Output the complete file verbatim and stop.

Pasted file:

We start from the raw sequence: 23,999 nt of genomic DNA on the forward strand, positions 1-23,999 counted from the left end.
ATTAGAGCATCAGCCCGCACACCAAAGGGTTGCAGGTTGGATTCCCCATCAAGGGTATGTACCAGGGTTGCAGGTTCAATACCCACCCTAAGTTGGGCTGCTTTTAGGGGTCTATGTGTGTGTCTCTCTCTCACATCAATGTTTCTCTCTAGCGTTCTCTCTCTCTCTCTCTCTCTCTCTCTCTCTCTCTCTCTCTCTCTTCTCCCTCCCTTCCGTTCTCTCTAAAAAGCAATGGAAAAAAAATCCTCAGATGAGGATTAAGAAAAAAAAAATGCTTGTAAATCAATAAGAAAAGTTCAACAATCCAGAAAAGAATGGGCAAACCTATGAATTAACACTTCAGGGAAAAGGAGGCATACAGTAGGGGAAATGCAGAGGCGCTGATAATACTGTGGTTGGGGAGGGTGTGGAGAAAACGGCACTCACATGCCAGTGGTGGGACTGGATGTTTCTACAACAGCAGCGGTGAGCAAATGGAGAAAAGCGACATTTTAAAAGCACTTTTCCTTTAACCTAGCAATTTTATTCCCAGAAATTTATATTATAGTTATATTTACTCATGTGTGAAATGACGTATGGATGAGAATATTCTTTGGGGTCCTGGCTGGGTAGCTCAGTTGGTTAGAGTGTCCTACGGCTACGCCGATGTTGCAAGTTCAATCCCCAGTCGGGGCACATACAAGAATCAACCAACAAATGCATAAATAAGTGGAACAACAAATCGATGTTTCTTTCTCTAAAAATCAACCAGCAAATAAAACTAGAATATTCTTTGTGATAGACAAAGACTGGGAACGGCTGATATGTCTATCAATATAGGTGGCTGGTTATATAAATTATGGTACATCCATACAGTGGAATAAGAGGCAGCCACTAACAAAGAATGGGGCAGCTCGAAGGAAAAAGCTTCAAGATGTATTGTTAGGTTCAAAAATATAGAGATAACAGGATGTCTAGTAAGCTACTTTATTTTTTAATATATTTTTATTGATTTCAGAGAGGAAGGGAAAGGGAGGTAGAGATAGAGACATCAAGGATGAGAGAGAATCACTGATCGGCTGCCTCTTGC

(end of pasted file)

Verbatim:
We start from the raw sequence: 23,999 nt of genomic DNA on the forward strand, positions 1-23,999 counted from the left end.
ATTAGAGCATCAGCCCGCACACCAAAGGGTTGCAGGTTGGATTCCCCATCAAGGGTATGTACCAGGGTTGCAGGTTCAATACCCACCCTAAGTTGGGCTGCTTTTAGGGGTCTATGTGTGTGTCTCTCTCTCACATCAATGTTTCTCTCTAGCGTTCTCTCTCTCTCTCTCTCTCTCTCTCTCTCTCTCTCTCTCTCTCTTCTCCCTCCCTTCCGTTCTCTCTAAAAAGCAATGGAAAAAAAATCCTCAGATGAGGATTAAGAAAAAAAAAATGCTTGTAAATCAATAAGAAAAGTTCAACAATCCAGAAAAGAATGGGCAAACCTATGAATTAACACTTCAGGGAAAAGGAGGCATACAGTAGGGGAAATGCAGAGGCGCTGATAATACTGTGGTTGGGGAGGGTGTGGAGAAAACGGCACTCACATGCCAGTGGTGGGACTGGATGTTTCTACAACAGCAGCGGTGAGCAAATGGAGAAAAGCGACATTTTAAAAGCACTTTTCCTTTAACCTAGCAATTTTATTCCCAGAAATTTATATTATAGTTATATTTACTCATGTGTGAAATGACGTATGGATGAGAATATTCTTTGGGGTCCTGGCTGGGTAGCTCAGTTGGTTAGAGTGTCCTACGGCTACGCCGATGTTGCAAGTTCAATCCCCAGTCGGGGCACATACAAGAATCAACCAACAAATGCATAAATAAGTGGAACAACAAATCGATGTTTCTTTCTCTAAAAATCAACCAGCAAATAAAACTAGAATATTCTTTGTGATAGACAAAGACTGGGAACGGCTGATATGTCTATCAATATAGGTGGCTGGTTATATAAATTATGGTACATCCATACAGTGGAATAAGAGGCAGCCACTAACAAAGAATGGGGCAGCTCGAAGGAAAAAGCTTCAAGATGTATTGTTAGGTTCAAAAATATAGAGATAACAGGATGTCTAGTAAGCTACTTTATTTTTTAATATATTTTTATTGATTTCAGAGAGGAAGGGAAAGGGAGGTAGAGATAGAGACATCAAGGATGAGAGAGAATCACTGATCGGCTGCCTCTTGC